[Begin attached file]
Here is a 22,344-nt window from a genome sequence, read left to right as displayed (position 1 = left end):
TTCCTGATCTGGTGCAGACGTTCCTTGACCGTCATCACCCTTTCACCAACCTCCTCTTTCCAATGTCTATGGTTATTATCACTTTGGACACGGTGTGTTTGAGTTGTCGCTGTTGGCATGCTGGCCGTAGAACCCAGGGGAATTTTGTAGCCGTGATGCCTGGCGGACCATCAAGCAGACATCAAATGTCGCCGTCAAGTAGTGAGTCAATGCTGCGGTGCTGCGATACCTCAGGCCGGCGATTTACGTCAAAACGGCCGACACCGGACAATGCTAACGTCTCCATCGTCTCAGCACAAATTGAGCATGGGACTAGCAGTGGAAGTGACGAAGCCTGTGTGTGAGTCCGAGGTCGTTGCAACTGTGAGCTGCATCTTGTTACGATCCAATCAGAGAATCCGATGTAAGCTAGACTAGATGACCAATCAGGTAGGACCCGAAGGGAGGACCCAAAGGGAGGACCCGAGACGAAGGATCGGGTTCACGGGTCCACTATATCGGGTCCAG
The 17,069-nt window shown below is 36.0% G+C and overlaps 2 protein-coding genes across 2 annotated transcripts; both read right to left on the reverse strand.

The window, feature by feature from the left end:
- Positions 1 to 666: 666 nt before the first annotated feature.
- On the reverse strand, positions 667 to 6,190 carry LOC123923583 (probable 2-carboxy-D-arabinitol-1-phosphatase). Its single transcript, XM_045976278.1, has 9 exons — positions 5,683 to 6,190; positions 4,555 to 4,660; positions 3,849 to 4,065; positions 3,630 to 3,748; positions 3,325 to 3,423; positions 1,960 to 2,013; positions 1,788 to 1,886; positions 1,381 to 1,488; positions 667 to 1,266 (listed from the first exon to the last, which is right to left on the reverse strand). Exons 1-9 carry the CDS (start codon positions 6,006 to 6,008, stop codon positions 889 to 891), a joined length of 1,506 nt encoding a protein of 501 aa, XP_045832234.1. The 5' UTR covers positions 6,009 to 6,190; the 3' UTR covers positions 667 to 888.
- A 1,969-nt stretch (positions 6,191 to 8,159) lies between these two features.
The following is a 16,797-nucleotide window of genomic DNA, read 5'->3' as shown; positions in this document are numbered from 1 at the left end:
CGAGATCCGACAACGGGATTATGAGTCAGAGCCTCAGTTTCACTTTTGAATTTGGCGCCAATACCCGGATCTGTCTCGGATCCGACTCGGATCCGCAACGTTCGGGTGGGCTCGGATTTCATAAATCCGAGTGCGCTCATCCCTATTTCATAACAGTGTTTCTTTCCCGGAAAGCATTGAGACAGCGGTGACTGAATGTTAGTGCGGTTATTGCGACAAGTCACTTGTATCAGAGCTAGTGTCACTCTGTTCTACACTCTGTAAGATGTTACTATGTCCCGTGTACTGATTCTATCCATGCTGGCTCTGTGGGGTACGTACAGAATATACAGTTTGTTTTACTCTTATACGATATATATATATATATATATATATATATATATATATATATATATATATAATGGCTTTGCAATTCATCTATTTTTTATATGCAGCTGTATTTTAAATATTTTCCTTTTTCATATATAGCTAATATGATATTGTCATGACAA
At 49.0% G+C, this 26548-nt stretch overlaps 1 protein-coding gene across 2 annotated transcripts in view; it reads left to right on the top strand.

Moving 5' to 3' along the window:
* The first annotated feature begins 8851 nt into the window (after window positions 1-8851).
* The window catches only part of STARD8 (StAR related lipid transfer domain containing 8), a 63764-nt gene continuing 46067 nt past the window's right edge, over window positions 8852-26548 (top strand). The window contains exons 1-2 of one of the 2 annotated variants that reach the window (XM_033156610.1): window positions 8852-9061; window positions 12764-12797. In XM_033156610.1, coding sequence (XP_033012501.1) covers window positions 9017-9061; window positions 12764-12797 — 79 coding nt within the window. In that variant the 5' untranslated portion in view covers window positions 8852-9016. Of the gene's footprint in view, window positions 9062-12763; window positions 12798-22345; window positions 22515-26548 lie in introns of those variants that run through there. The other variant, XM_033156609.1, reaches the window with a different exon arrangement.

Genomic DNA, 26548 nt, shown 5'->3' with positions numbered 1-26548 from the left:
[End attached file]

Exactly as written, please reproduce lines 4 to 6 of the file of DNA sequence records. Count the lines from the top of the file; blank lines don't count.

The window, feature by feature from the left end:
- Positions 1 to 666: 666 nt before the first annotated feature.
- On the reverse strand, positions 667 to 6,190 carry LOC123923583 (probable 2-carboxy-D-arabinitol-1-phosphatase). Its single transcript, XM_045976278.1, has 9 exons — positions 5,683 to 6,190; positions 4,555 to 4,660; positions 3,849 to 4,065; positions 3,630 to 3,748; positions 3,325 to 3,423; positions 1,960 to 2,013; positions 1,788 to 1,886; positions 1,381 to 1,488; positions 667 to 1,266 (listed from the first exon to the last, which is right to left on the reverse strand). Exons 1-9 carry the CDS (start codon positions 6,006 to 6,008, stop codon positions 889 to 891), a joined length of 1,506 nt encoding a protein of 501 aa, XP_045832234.1. The 5' UTR covers positions 6,009 to 6,190; the 3' UTR covers positions 667 to 888.